By Anushka Narula
All Picture Credits: Google Images
This column is no proof of my expertise in the field, because I have none. What I do have is newfound respect for the unacknowledged. With this column, I’d like to start acknowledging the films that somehow lose their light to the brighter, more extravagant movies. The Riptide is all about human expression in the truest form and by talking about movies that put me in touch with myself however little or more, I believe (and hope) that I would only further their motto of allowing one and all to voice what they feel.
Sitting in a dubbing studio, seeing how things work, looking at the different softwares and men working with those softwares more efficiently and smoothy than I will ever recite the English alphabets; these were things I was least amused by. What amazed me more was how intricate the work was. When you hear a person sigh, or cough, or smirk with a small ‘Haa!” on screen, those things that almost go unnoticed you must know are all recorded in a dubbing studio. To be in the same mood that you were in on set, except there is no set, no proper costumes or the proper cues to put you in the zone. Just pure ‘on-the-spot’ acting. And how commendable it is on the part of the director to notice a missing sigh or a missing breath. A MISSING SIGH for heaven’s sake!
When we walk out of a theatre, and applaud an actor’s ‘natural’ acting, or the relatability quotient that was brought in by the screenplay, we are unaware of how much work goes into perfecting the sound, the graphics, the actions, the tone, the dialogues, the actor’s reactions- and this is true for every single shot of the film.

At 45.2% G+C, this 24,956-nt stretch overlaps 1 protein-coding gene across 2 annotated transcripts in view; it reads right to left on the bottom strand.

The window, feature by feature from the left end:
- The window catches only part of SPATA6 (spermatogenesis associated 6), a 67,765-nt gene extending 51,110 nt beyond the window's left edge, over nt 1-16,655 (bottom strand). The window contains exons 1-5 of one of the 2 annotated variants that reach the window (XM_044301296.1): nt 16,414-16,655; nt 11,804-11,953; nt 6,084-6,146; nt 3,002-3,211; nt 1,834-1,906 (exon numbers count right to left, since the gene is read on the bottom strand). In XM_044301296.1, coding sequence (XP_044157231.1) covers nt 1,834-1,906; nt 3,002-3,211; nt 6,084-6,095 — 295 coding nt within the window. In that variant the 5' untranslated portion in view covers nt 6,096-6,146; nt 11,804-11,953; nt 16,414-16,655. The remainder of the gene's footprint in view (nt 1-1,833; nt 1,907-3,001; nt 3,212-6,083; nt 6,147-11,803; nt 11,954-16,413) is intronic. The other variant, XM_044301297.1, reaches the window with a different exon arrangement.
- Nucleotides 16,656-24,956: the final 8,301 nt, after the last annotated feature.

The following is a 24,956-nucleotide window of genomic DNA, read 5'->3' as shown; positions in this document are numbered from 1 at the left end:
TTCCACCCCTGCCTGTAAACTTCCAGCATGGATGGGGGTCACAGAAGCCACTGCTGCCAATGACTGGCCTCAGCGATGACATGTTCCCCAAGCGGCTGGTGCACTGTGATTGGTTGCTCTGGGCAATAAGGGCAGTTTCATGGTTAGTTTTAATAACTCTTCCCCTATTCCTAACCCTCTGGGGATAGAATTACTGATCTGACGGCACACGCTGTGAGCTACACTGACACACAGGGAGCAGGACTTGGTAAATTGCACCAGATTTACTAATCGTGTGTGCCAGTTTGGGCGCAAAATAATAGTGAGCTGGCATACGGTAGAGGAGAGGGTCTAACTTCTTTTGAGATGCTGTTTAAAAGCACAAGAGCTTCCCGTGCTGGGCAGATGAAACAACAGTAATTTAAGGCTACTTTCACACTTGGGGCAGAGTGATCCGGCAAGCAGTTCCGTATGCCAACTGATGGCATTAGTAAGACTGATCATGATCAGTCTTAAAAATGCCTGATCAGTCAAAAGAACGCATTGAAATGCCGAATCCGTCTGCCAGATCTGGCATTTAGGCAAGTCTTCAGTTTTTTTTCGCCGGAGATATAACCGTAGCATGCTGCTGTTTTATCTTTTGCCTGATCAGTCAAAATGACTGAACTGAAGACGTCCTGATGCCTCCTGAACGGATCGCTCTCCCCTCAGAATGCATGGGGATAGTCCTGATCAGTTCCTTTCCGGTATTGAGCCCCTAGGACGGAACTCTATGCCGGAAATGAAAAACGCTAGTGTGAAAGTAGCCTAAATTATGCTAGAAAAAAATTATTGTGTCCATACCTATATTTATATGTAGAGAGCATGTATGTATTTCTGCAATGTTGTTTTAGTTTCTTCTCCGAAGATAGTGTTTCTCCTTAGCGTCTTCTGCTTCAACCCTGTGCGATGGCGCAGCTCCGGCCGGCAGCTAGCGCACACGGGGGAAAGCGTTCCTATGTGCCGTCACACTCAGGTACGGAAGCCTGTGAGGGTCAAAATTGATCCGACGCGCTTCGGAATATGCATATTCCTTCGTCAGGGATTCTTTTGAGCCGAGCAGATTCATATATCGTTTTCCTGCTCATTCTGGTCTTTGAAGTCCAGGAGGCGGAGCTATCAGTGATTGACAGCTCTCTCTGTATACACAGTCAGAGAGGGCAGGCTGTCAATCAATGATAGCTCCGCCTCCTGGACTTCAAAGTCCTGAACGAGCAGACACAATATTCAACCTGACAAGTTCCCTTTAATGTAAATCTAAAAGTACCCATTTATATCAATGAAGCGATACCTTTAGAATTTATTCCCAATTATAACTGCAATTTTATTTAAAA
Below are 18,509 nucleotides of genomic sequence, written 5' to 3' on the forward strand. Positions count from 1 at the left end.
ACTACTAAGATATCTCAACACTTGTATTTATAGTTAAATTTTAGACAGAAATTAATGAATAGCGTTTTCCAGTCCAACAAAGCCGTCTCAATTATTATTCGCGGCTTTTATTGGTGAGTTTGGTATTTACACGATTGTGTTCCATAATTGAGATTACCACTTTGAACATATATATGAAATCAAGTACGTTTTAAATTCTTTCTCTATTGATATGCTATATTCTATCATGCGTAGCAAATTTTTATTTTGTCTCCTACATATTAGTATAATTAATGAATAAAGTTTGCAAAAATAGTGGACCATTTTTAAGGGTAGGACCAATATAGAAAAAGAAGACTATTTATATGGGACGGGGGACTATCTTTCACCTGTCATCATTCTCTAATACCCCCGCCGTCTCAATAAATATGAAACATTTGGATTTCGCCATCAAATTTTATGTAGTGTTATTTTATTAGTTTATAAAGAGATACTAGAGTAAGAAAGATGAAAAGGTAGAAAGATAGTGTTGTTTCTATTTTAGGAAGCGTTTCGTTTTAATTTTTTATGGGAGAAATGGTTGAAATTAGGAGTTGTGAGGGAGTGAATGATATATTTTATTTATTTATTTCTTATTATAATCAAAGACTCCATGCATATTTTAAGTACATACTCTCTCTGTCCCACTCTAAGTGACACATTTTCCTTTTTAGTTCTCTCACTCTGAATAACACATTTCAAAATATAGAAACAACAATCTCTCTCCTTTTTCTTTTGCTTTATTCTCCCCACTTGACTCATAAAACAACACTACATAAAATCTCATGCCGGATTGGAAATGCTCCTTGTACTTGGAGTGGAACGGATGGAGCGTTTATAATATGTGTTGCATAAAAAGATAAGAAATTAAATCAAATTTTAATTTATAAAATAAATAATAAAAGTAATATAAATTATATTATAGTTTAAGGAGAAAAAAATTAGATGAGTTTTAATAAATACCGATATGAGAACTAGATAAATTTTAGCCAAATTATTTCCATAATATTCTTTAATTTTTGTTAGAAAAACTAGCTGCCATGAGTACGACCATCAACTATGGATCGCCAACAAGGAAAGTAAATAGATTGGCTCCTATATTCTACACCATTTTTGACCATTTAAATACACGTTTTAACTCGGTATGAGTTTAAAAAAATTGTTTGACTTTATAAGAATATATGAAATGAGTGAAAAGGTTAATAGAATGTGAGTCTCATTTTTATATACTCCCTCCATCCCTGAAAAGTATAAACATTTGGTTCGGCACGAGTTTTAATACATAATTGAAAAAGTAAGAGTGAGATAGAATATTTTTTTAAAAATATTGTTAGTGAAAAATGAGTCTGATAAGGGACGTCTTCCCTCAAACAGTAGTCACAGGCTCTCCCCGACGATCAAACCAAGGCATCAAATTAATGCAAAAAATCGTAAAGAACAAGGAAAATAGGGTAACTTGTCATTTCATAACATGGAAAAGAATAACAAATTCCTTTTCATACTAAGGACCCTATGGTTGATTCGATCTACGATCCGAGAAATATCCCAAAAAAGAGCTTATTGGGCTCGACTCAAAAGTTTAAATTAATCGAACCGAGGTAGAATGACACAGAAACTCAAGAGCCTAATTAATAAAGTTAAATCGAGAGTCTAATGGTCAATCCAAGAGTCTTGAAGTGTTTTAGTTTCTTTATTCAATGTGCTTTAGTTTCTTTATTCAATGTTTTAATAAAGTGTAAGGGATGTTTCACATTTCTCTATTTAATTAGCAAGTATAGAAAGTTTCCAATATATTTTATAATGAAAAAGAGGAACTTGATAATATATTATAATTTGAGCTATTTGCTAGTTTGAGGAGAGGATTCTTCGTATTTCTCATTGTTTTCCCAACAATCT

Today, I complete a fortnight of having interned with a man who is as true an artist as can be. For him his art is uncompromisable-as it should be. He made me fall in love with the process of making art, the aspects that we are often ignorant and unaware of. I adore films just as much as I used to, but now I do so with a newfound respect for each and every person that is associated with the making of the piece of art.
Before I begin, I would like to say that in no way am I dissing “commercial” films, in fact if anything I would like the the division between “commercial” and “indie” to only lessen. This first piece I want to dedicate to the movie that made me soak in tears, almost to a point that if it was practical to, I would have wrenched my soul dry- A directorial masterpiece by Neil Armfield, Holding The Man. Two star crossed lovers, having to face so much more than just hatred for their love, this movie I have to admit, has elements that will make you draw parallels with The Fault in our Stars and A Walk to Remember. I could certainly draw those parallels. But this also leads me to question why this wasn’t talked about just as much as the other two. One possible reason could be that it is a love story about two men, and let’s admit it. But as was Call Me By Your Name, so then what went wrong here? I have no answer to the question myself. I only have tons of good things to say about this film.
The film is shot so beautifully that it makes the pain even harder to endure. It is a treat for the eyes and the ears, the soundtrack and the music is so perfectly fitting, it breaks your heart. Nature plays such a huge part in the film. The movie is shot at breathtaking locations with the sound of birds, sea waves or just the tranquillity of a forest adding to the movie-watching pleasure. And the actors, Oh good Lord! Am I even allowed to call that “acting”? The film leaves you wishing you had a chance to meet Tim and John, the two immensely beautiful lovers. Before this starts to sound like an exaggerated piece of appreciation, I’d like to stop. But do give their love story a chance. A little bit of poignant true love would do your routine no harm.
Available Online: Netflix